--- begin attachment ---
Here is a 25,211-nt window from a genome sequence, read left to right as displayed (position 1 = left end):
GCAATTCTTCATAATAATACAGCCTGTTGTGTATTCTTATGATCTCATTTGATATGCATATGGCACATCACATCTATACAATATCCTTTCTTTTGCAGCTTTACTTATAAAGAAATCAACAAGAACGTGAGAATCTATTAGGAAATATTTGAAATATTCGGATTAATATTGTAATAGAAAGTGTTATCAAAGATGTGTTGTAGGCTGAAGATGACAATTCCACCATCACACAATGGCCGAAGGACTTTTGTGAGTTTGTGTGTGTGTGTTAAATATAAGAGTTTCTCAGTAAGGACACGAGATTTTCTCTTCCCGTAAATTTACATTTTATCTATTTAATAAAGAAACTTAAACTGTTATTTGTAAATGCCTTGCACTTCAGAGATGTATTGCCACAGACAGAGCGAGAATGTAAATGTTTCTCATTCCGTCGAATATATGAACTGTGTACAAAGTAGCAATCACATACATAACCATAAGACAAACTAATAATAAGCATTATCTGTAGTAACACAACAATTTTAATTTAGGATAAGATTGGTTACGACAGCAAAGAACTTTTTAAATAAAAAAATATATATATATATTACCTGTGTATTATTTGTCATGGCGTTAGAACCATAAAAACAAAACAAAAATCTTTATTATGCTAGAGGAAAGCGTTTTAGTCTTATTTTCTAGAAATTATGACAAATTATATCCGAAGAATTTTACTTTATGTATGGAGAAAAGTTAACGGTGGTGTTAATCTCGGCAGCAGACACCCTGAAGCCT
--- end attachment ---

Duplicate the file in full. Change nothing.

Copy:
Here is a 25,211-nt window from a genome sequence, read left to right as displayed (position 1 = left end):
GCAATTCTTCATAATAATACAGCCTGTTGTGTATTCTTATGATCTCATTTGATATGCATATGGCACATCACATCTATACAATATCCTTTCTTTTGCAGCTTTACTTATAAAGAAATCAACAAGAACGTGAGAATCTATTAGGAAATATTTGAAATATTCGGATTAATATTGTAATAGAAAGTGTTATCAAAGATGTGTTGTAGGCTGAAGATGACAATTCCACCATCACACAATGGCCGAAGGACTTTTGTGAGTTTGTGTGTGTGTGTTAAATATAAGAGTTTCTCAGTAAGGACACGAGATTTTCTCTTCCCGTAAATTTACATTTTATCTATTTAATAAAGAAACTTAAACTGTTATTTGTAAATGCCTTGCACTTCAGAGATGTATTGCCACAGACAGAGCGAGAATGTAAATGTTTCTCATTCCGTCGAATATATGAACTGTGTACAAAGTAGCAATCACATACATAACCATAAGACAAACTAATAATAAGCATTATCTGTAGTAACACAACAATTTTAATTTAGGATAAGATTGGTTACGACAGCAAAGAACTTTTTAAATAAAAAAATATATATATATATTACCTGTGTATTATTTGTCATGGCGTTAGAACCATAAAAACAAAACAAAAATCTTTATTATGCTAGAGGAAAGCGTTTTAGTCTTATTTTCTAGAAATTATGACAAATTATATCCGAAGAATTTTACTTTATGTATGGAGAAAAGTTAACGGTGGTGTTAATCTCGGCAGCAGACACCCTGAAGCCT